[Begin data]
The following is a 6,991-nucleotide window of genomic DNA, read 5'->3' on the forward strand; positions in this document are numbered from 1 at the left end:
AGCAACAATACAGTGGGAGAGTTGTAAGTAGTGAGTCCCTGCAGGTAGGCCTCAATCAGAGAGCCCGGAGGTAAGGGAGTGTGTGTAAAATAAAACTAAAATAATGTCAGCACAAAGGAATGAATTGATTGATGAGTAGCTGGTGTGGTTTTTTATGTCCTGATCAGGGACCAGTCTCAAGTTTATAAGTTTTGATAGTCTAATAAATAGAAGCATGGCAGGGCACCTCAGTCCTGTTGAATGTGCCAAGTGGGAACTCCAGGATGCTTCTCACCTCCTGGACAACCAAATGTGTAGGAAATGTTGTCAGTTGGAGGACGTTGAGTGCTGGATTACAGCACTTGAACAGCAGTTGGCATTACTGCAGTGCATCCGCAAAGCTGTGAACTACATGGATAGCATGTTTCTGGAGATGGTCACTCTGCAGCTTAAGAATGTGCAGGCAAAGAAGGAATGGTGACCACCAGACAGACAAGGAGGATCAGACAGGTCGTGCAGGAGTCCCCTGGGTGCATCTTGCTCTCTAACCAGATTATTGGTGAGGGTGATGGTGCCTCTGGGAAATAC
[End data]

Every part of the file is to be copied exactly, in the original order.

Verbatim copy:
The following is a 6,991-nucleotide window of genomic DNA, read 5'->3' on the forward strand; positions in this document are numbered from 1 at the left end:
AGCAACAATACAGTGGGAGAGTTGTAAGTAGTGAGTCCCTGCAGGTAGGCCTCAATCAGAGAGCCCGGAGGTAAGGGAGTGTGTGTAAAATAAAACTAAAATAATGTCAGCACAAAGGAATGAATTGATTGATGAGTAGCTGGTGTGGTTTTTTATGTCCTGATCAGGGACCAGTCTCAAGTTTATAAGTTTTGATAGTCTAATAAATAGAAGCATGGCAGGGCACCTCAGTCCTGTTGAATGTGCCAAGTGGGAACTCCAGGATGCTTCTCACCTCCTGGACAACCAAATGTGTAGGAAATGTTGTCAGTTGGAGGACGTTGAGTGCTGGATTACAGCACTTGAACAGCAGTTGGCATTACTGCAGTGCATCCGCAAAGCTGTGAACTACATGGATAGCATGTTTCTGGAGATGGTCACTCTGCAGCTTAAGAATGTGCAGGCAAAGAAGGAATGGTGACCACCAGACAGACAAGGAGGATCAGACAGGTCGTGCAGGAGTCCCCTGGGTGCATCTTGCTCTCTAACCAGATTATTGGTGAGGGTGATGGTGCCTCTGGGAAATAC